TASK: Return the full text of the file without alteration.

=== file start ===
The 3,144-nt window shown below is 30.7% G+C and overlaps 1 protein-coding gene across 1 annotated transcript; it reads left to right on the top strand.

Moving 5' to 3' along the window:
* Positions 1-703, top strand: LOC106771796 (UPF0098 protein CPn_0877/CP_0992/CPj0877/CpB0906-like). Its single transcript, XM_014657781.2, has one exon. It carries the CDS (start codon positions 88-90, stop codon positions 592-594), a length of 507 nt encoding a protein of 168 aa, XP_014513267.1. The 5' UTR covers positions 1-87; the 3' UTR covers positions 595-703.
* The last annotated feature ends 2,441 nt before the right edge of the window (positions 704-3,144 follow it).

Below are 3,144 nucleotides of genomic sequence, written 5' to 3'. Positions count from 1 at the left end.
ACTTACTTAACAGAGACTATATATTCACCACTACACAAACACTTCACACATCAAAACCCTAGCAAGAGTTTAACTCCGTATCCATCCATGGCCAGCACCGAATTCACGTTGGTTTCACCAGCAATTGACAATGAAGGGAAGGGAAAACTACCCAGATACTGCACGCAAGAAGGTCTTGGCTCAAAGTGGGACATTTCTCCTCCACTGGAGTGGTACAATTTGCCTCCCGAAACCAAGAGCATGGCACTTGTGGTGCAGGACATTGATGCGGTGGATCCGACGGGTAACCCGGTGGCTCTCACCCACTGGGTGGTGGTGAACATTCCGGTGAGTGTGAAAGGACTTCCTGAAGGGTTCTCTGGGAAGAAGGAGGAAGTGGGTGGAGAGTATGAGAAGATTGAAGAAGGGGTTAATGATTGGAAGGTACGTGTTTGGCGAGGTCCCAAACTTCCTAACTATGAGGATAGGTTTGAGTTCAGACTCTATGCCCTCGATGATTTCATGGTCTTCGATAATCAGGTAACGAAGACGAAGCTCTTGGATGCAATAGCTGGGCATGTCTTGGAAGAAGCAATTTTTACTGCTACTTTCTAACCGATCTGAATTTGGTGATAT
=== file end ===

The 3,144-nt window shown below is 30.7% G+C and overlaps 1 protein-coding gene across 1 annotated transcript; it reads left to right on the top strand.

Moving 5' to 3' along the window:
* Positions 1-703, top strand: LOC106771796 (UPF0098 protein CPn_0877/CP_0992/CPj0877/CpB0906-like). Its single transcript, XM_014657781.2, has one exon. It carries the CDS (start codon positions 88-90, stop codon positions 592-594), a length of 507 nt encoding a protein of 168 aa, XP_014513267.1. The 5' UTR covers positions 1-87; the 3' UTR covers positions 595-703.
* The last annotated feature ends 2,441 nt before the right edge of the window (positions 704-3,144 follow it).

Below are 3,144 nucleotides of genomic sequence, written 5' to 3'. Positions count from 1 at the left end.
ACTTACTTAACAGAGACTATATATTCACCACTACACAAACACTTCACACATCAAAACCCTAGCAAGAGTTTAACTCCGTATCCATCCATGGCCAGCACCGAATTCACGTTGGTTTCACCAGCAATTGACAATGAAGGGAAGGGAAAACTACCCAGATACTGCACGCAAGAAGGTCTTGGCTCAAAGTGGGACATTTCTCCTCCACTGGAGTGGTACAATTTGCCTCCCGAAACCAAGAGCATGGCACTTGTGGTGCAGGACATTGATGCGGTGGATCCGACGGGTAACCCGGTGGCTCTCACCCACTGGGTGGTGGTGAACATTCCGGTGAGTGTGAAAGGACTTCCTGAAGGGTTCTCTGGGAAGAAGGAGGAAGTGGGTGGAGAGTATGAGAAGATTGAAGAAGGGGTTAATGATTGGAAGGTACGTGTTTGGCGAGGTCCCAAACTTCCTAACTATGAGGATAGGTTTGAGTTCAGACTCTATGCCCTCGATGATTTCATGGTCTTCGATAATCAGGTAACGAAGACGAAGCTCTTGGATGCAATAGCTGGGCATGTCTTGGAAGAAGCAATTTTTACTGCTACTTTCTAACCGATCTGAATTTGGTGATAT